EvidenceProf Blog

Editor: Colin Miller
Univ. of South Carolina School of Law

Tuesday, February 25, 2014

Steeling the Verdict: Eastern District of North Carolina Allows Jury Impeachment Regarding Internet Research

Federal Rule of Evidence 606(b) reads as follows:

(b) During an Inquiry into the Validity of a Verdict or Indictment.  

(1) Prohibited Testimony or Other Evidence. During an inquiry into the validity of a verdict or indictment, a juror may not testify about any statement made or incident that occurred during the jury’s deliberations; the effect of anything on that juror’s or another juror’s vote; or any juror’s mental processes concerning the verdict or indictment. The court may not receive a juror’s affidavit or evidence of a juror’s statement on these matters.  

(2) Exceptions. A juror may testify about whether:  

(A) extraneous prejudicial information was improperly brought to the jury’s attention;  

(B) an outside influence was improperly brought to bear on any juror; or  

(C) a mistake was made in entering the verdict on the verdict form.

An emerging problem  in the American justice system is jurors conducting internet research about a case, leading to the Google mistrial. And, when such research is not discovered until after trial, as in United States v. LaRoque, 2014 WL 683729 (E.D.N.C. 2012), it leads to jury impeachment.

In LaRoque, Stephen LaRoque was convicted of the theft of $300,000 from a federally-funded nonprofit corporation named East Carolina Development Corporation  and of laundering the criminal proceeds from such crime through various financial transactions. After he was convicted, LaRoque appealed and supported his affidavit with an affidavit completed by Juror Number Three. The affidavit indicated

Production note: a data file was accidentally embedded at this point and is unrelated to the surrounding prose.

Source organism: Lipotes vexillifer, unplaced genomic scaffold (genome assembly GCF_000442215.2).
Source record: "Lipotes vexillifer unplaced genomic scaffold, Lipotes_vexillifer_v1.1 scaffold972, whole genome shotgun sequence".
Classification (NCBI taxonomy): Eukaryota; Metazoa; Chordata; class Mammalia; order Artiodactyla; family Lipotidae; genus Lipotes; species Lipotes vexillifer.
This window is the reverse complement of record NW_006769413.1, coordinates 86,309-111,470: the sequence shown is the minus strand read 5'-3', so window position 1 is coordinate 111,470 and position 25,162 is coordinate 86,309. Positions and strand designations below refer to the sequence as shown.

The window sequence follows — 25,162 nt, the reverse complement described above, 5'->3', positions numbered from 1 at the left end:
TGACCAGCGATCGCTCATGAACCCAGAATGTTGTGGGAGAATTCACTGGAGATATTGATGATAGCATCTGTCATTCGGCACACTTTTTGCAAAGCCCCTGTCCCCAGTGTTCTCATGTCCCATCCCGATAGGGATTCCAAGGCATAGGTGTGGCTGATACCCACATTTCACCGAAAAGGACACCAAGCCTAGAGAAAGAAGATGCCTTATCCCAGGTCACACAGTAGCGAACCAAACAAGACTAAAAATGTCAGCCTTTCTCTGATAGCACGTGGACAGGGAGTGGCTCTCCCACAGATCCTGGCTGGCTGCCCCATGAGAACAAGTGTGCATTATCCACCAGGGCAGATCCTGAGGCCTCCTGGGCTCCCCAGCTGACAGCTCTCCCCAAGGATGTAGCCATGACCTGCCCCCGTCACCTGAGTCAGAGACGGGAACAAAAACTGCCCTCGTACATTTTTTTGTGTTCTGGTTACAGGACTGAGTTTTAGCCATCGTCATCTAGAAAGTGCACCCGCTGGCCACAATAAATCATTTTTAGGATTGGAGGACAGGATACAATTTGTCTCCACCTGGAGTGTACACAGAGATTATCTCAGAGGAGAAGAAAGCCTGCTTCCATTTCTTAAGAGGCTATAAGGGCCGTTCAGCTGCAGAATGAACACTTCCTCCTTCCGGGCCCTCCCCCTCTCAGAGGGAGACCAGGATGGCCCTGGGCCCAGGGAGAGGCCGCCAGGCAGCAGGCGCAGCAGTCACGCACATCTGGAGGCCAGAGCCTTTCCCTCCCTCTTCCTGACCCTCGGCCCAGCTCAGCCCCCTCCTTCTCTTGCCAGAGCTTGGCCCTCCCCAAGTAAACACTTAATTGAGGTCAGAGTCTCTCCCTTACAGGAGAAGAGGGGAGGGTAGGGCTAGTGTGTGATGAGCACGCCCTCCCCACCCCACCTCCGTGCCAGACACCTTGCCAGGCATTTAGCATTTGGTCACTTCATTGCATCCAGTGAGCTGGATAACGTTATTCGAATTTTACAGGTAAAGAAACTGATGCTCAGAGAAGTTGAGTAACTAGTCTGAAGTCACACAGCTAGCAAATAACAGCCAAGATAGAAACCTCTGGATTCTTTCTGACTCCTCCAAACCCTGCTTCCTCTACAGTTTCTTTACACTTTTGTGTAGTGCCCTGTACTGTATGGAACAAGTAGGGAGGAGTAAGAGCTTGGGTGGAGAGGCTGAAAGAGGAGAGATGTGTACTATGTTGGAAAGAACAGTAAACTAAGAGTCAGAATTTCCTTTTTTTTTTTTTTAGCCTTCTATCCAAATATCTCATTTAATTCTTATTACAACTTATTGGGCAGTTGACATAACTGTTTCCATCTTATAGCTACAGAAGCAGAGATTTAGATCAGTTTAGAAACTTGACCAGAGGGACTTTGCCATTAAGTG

that Juror Number Three conducted research on the internet in contravention of the instructions of the court. The supplemental affidavit of Juror Number Three reveals that his research included information on deferred compensation rules. The supplemental affidavit also indicates this information was different from the information presented at the three-week long trial. 

According to the Eastern District of North Carolina, this affidavit was admissible under Federal Rule of Evidence 606(b)(2)(A) because it revealed that Juror Number Three might have been exposed to extraneous prejudicial information. Specifically, the court found "that the extrinsic information obtained by Juror Number Three may have been material and relevant to Counts One through Ten because the term deferred compensation related to defendant's underlying total defense."



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